Published August 1, 2023Whether you realize it or not, you have been exposed to the prosperity gospel. Its core doctrines saturate most, if not all, of the charismatic churches of our day. Its teachings are broadcast across the globe via television and the internet, and it is the central teaching of a significant number of today’s most well-known American preachers. The purveyors of the prosperity gospel are known for their positive messages, optimism and opulent living. But there is a dark and sinister side to the prosperity gospel. Its roots are based in the Mind Science cults, and it promotes a false gospel that makes promises for God that He has not made and therefore is not bound to honor. This heresy has ruined the lives and shipwrecked the faith of countless numbers of people who have bought into the deceptions of the prosperity gospel.
The prosperity gospel is another name for a teaching called The Word of Faith. The late Kenneth Hagin, a towering figure in post-World War II Pentecostalism, is believed by many charismatics to be the man who developed the doctrine of The Word of Faith. Recent scholarship has proven that Hagin plagiarized significant portions of the works of early 20th-century preacher E.W. Kenyon.1 Kenyon’s teachings were heavily influenced by New Thought, the Unity School of Christianity and the Mind Science cults, including Mary Baker Eddy’s Christian Science. Kenyon admitted that he had adapted the teachings of these cultic groups to help Christianity compete with them. As a result, Kenyon formulated his doctrine not by sound exegesis but by twisting Scriptures to adapt it to the teachings of these cultic groups.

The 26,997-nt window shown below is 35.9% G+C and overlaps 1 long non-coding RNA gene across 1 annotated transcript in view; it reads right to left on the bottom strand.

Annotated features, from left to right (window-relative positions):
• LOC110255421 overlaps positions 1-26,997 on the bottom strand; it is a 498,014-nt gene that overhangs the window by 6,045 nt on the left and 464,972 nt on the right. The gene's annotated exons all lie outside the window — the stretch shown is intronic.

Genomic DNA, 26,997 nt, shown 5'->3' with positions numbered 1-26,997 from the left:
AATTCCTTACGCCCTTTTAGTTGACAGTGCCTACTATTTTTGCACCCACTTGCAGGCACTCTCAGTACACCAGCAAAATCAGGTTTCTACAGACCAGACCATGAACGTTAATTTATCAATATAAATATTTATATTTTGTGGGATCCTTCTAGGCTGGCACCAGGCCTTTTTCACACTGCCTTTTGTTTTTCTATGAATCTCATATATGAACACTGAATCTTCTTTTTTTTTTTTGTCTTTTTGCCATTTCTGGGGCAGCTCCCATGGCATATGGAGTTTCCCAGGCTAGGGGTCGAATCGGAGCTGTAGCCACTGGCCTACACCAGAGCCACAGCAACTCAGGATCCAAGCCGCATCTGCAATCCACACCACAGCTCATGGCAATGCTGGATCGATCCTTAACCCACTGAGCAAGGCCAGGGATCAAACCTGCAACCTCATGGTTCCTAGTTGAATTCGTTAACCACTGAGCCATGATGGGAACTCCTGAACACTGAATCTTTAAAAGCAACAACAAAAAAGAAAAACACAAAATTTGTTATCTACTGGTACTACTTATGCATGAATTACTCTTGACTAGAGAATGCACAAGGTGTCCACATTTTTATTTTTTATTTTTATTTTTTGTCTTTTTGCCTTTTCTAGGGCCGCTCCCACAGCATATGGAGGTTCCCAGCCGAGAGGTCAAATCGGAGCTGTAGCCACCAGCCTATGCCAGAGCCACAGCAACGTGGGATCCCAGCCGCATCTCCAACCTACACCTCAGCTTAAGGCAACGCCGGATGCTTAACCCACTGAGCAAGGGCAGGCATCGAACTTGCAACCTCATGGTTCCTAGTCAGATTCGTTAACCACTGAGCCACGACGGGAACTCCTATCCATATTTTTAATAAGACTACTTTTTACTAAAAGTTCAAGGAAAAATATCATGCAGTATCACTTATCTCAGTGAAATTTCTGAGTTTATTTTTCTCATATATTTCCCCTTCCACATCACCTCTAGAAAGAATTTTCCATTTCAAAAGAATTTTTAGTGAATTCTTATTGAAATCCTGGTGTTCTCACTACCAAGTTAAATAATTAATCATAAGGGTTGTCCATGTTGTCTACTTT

The primary assumption of New Thought and the Mind Science cults, as well as Kenyon’s teachings, is that “true reality is spiritual, that the spiritual is the cause of all physical effects, and that the human mind through positive mental attitude and positive confession has the power to create its own reality: either health and wealth, or sickness and poverty.”2